The UK’s only black heritage centre is now open in Windrush Square, Brixton

Back in 1981, in the midst of the Brixton riots, a small group of activists came together in a bid to create a place where the forgotten history of black people could be told.

That year, they founded Black Cultural Archives (BCA) – a collection which includes historic records, publications, objects, oral histories and photographs to celebrate the rich ancestry of black people – in a temporary venue on Coldharbour Lane.

Now, 33 years later, the dreams of those founding men and women has finally been realised as the new permanent home of BCA – the UK’s only black heritage centre – opened to thousands on their launch night in Windrush Square on July 24.

Artistic director Paul Reid addresses the sea of 3000 that flocked to the event

Artistic director Paul Reid addresses the sea of 3000 that flocked to the event

Paul Reid (Artistic Director of BCA) addressing the crowd online

Hoards of celebrities, including Sol Campbell, Zadie Smith and Baroness Floella Benjamin, turned up for the chance to catch the first glimpse of the completed headquarters.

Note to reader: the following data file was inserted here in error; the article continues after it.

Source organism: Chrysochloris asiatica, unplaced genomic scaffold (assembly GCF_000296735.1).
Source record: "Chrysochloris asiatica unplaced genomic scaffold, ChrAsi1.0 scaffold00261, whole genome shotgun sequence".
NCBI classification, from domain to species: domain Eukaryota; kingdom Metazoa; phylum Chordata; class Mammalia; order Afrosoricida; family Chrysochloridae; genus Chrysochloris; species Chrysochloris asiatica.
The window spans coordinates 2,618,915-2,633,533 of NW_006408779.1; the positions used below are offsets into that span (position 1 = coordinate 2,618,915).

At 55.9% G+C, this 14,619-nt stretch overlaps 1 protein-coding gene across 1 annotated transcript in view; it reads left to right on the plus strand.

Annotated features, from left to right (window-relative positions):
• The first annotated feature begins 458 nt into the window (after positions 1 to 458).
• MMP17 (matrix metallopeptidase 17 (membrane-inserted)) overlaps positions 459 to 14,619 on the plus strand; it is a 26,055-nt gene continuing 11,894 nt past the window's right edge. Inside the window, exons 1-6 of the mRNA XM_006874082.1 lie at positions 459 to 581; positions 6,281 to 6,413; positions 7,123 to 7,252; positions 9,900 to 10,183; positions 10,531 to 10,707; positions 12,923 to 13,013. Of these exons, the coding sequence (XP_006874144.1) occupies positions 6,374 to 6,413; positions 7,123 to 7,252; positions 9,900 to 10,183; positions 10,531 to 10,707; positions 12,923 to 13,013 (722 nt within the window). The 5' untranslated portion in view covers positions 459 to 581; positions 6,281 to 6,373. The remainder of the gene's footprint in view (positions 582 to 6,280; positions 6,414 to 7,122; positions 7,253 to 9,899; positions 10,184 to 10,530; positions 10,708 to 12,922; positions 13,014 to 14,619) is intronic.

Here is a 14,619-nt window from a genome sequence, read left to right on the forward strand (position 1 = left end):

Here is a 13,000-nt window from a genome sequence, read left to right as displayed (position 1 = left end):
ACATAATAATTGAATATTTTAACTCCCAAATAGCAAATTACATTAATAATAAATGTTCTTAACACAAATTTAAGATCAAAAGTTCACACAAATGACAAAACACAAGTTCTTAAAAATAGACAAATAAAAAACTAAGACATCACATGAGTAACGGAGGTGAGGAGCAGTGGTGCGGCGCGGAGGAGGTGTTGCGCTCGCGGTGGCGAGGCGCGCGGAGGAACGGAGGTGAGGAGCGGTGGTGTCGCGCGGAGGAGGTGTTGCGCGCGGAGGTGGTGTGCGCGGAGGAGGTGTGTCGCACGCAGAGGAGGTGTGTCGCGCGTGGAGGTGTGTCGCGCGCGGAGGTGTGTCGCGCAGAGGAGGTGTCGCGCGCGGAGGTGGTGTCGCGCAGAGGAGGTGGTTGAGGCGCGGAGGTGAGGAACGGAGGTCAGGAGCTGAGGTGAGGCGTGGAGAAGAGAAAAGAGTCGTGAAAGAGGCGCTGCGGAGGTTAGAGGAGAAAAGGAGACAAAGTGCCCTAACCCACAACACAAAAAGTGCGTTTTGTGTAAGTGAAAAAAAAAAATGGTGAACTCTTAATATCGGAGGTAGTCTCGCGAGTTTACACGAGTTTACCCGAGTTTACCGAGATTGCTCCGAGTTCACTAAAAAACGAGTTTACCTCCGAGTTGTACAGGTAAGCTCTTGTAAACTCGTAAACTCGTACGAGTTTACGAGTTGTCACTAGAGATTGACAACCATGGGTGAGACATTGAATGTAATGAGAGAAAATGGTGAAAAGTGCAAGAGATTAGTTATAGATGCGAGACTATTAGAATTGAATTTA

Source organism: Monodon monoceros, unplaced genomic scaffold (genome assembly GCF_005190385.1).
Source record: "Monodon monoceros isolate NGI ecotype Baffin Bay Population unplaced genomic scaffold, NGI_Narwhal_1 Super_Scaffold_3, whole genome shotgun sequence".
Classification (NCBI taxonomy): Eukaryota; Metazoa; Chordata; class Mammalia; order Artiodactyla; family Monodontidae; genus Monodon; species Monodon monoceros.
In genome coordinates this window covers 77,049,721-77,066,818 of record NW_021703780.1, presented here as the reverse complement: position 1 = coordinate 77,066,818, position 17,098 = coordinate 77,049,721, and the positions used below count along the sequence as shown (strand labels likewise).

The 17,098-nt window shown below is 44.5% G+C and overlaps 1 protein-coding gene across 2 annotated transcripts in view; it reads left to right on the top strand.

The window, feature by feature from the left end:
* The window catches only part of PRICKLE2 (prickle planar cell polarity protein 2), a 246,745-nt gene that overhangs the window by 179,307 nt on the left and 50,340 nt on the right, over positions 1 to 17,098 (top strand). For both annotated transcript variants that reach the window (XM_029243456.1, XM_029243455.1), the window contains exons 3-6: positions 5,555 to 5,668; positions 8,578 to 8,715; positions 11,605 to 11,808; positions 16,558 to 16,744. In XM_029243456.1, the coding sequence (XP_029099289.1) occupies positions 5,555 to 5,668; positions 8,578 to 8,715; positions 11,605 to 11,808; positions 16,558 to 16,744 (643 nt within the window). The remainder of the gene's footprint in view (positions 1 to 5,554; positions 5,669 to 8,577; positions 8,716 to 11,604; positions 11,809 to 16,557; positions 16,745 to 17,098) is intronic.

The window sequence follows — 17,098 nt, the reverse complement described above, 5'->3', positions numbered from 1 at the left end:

The custom-built £7m building will house the historic collection, which has been amassed over the years through donations from volunteers and local organisations.

Actor Kwame Armah and actress Done Croll at the launch

Actor Kwame Armah and actress Done Croll at the launch

Highlights from the collection include a coin depicting the black Roman emperor Septimius Seversus, who ruled from 193 to 211 AD, and a selection of photographs of a black Edwardian family.

Paul Reid, artistic director of BCA said: “It’s important that black people can tell their own story in their own voice,” he said.

“After a 30-year journey 3000 people came to support our opening. That shows that the BCA is symbolic of something bigger than the building itself. It speaks to people that have struggled with bigger societal problems – of race relations or battling to get a project off the ground.

“By gaining a greater access to history we can change the way we see ourselves. By seeing what our community has overcome in the past we can propel ourselves into the future.”

The BCA is open Tuesday-Sunday, 10am-6pm. The first exhibition, Re-imagine: Black Women in Britain, will run until November 30 and admission is free.

A black policewoman proudly sits in front of the sign for the BCA's Re-imagine Black Women exhibition

A black policewoman proudly sits in front of the sign for the BCA’s Re-imagine Black Women exhibition